Understanding the mission of the Holy Spirit is the key to understanding
what the New Testament teaches about the Spirit’s work — in both the
miraculous age and today.
Because the subject of the Holy Spirit — the third person of the Godhead — has been clothed with human mystique, there are those who believe every unexplainable feeling they have is the Holy Spirit “nudging” them or prompting them to do something. In years past, this was known as “better-felt-than-told religion.” That meant one couldn’t really understand God’s purpose for his life unless he had some kind of experience of good feeling, rather than simply hearing and obeying God’s word.
Most religious people today have the Holy Spirit running around on earth doing everything from zapping lost souls into salvation to finding parking places for Christians on busy streets. That kind of nonsense is easily dispelled by Bible teaching, but few want to hear the real truth concerning the Holy Spirit.
The 14th through the 16th chapters of John constitute Jesus’ last discourse to his apostles on the night he was betrayed into the hands of the Jews. He fully understood what his apostles didn’t. He knew that he would soon be taken and crucified. He also knew this would not be his end, but they did not understand what lay ahead. Thus, Jesus sought to tell them things that would strengthen them and give them hope for the dark ordeal looming on the horizon.
Culminating about three years of personally teaching them, he would soon be taken away. In view of this, he promised them “another Comforter” (John 14:16). In connection with this promise, he said, “I will not leave you comfortless” (John 14:18).
The language in this passage is, literally, “I will not leave you orphans.” The word “orphanos” in the original means “bereaved” and in this context in English it indicates one bereft of parents. One so bereft has no guidance, protection, sustenance or aid for living and functioning. As Jesus had been with them for about three years, guiding them into a knowledge of God’s will, protecting them from the doctrines of men, and supplying every spiritual need, so the Comforter — or the Holy Spirit — would come to them after Jesus’ departure. In the absence of Christ, the Holy Spirit would do for the apostles what Christ had done for them — and would do had he remained with them. The work of the Holy Spirit in the lives of the apostles was simply an extension of Christ’s work.
Jesus further stated the purpose of the Holy Spirit’s coming in John 14:26: “But the Comforter, which is the Holy Ghost, whom the Father will send in my name, he shall teach you all things, and bring all things to your remembrance, whatsoever I have said unto you.” The “all things” of this passage referred to the gospel scheme of redemption and Paul so used that phrase in First Corinthians 2:10. That plan of redemption had begun to be taught by Jesus while he was with them. “These things have I spoken unto you, being yet present with you.” (John 14:25; cf. Acts 1:1). But that revelation would be completed when the Holy Spirit came to the apostles. “But the Comforter, which is the Holy Ghost...he shall teach you all things.” (John 14:26).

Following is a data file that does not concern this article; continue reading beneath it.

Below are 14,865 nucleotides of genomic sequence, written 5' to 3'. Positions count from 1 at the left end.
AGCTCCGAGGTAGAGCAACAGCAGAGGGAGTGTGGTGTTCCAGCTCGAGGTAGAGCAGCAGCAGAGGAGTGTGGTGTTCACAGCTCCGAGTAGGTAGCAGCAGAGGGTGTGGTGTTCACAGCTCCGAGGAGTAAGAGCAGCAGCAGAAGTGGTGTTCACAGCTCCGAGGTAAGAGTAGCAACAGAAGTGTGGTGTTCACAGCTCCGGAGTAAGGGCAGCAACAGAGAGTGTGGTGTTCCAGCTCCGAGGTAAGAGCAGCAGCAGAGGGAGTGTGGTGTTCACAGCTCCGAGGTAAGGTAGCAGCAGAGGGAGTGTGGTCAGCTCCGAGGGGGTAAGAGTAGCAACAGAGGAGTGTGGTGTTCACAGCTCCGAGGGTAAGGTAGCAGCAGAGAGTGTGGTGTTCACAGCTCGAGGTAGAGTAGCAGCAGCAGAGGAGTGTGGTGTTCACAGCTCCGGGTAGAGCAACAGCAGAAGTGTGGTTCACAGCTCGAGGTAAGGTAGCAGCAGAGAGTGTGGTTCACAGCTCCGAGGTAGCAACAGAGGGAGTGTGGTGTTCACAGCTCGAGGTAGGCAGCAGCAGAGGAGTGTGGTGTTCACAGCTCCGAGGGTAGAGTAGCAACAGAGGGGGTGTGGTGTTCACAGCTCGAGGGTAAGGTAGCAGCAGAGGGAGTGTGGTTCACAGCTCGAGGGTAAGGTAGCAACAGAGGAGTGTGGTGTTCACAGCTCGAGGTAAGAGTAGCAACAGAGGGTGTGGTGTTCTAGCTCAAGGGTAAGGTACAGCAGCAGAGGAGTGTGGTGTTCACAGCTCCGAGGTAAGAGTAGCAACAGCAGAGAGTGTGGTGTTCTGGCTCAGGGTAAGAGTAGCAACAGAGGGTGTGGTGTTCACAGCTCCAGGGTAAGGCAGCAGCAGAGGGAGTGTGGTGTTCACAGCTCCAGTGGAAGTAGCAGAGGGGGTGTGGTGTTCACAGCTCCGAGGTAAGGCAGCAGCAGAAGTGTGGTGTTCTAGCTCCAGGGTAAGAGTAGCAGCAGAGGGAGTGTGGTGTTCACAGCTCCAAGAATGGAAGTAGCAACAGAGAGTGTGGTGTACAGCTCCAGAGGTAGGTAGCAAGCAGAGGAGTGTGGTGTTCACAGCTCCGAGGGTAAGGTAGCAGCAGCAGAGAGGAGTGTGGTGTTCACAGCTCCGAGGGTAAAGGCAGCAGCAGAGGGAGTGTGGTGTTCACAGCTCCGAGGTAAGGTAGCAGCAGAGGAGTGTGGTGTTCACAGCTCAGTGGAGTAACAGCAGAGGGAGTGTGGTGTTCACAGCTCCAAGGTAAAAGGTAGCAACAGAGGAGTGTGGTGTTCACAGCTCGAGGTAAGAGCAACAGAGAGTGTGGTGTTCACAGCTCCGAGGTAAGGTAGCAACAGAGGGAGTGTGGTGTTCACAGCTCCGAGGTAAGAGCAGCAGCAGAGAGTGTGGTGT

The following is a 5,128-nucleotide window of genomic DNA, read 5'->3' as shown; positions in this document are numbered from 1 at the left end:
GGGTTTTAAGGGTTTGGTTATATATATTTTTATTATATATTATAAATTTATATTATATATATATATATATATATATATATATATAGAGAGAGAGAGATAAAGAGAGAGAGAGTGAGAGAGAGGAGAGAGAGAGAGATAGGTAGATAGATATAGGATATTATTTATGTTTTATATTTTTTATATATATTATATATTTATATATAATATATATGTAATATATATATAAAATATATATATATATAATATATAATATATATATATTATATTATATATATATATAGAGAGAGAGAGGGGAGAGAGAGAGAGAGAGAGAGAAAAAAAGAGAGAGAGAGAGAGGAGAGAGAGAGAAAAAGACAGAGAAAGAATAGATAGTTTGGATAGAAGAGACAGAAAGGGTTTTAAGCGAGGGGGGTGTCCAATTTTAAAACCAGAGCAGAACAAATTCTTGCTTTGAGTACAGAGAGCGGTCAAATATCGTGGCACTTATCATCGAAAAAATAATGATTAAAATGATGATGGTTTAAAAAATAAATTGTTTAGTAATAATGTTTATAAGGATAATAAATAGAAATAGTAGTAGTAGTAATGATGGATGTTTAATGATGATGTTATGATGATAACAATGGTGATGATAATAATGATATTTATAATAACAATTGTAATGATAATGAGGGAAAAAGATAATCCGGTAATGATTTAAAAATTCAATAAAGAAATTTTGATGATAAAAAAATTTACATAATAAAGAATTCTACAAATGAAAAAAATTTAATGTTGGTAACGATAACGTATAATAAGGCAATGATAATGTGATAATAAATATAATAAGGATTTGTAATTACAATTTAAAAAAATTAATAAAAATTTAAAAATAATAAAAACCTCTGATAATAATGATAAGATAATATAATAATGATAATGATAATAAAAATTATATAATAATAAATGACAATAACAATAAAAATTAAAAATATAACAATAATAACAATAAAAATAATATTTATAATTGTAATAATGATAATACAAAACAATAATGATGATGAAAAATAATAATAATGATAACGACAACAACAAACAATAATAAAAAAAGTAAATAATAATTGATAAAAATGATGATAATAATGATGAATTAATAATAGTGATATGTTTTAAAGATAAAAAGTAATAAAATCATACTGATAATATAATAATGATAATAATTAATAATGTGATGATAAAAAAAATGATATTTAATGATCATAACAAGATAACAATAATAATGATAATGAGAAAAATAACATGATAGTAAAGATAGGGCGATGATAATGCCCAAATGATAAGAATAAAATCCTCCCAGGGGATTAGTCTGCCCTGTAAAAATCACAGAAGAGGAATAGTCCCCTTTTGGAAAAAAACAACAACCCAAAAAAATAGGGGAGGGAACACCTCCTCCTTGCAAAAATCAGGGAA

Thus, the Holy Spirit was promised to complete that which Jesus had begun in person. There were some things Jesus hadn’t revealed to them that would be revealed by the Holy Spirit. Not only would the Spirit reveal additional truth to them, but he would enable them to remember “all things” Jesus had personally taught them. (John 14:26). The single mission of the Holy Spirit was the revelation of all truth necessary for men to be saved, live the Christian life and go to heaven. That singular mission was accomplished in the two-fold function of reminding and revealing. The Spirit would remind the apostles of all Jesus had taught and further reveal all additional truth necessary to those ends. Furthermore, the promises Jesus made in John 14 through 16 were made only to the apostles and to no others living then or now.
The word translated “Comforter” in John 14-16 is paracletos in the original. It refers only to the Holy Spirit and his relationship to the apostles in the four times it occurs in this context. It never refers to the Holy Spirit’s relationship to mankind in general and it is an abuse and misuse of the Scriptures to refer to the Holy Spirit as anyone’s “Comforter” today.
The word paracletos really has no adequate English equivalent. Hence, it was translated “Comforter.” Z. T. Sweeney says, “There is no word within my knowledge that will fully express in English the Greek word. It is much better to Anglicize the word into the English “Paraclete.” The word is used of the Holy Spirit only four times in the New Testament, and only used by the Saviour in his private address to the 12, found in the 14th, 15th and 16th chapters of John. It is never applied to the work of the Holy Spirit in relation to mankind in general. It is promised only to the chosen, and Jesus tells them that the world cannot receive ‘him.’ This Paraclete is a distinct gift to the 12, to take the place of the personal presence and guidance of the leader who is preparing to leave them.
“...By examining the lexicons, we find that “Paraclete” is:
The Comforter (The Holy Spirit) was promised to the apostles alone for the single purpose of revealing God’s complete will. He would accomplish this mission through the apostles by reminding them of all Jesus had taught and guiding them into additional truth essential to man’s relationship with God. That is illustrated in the diagram accompanying this article.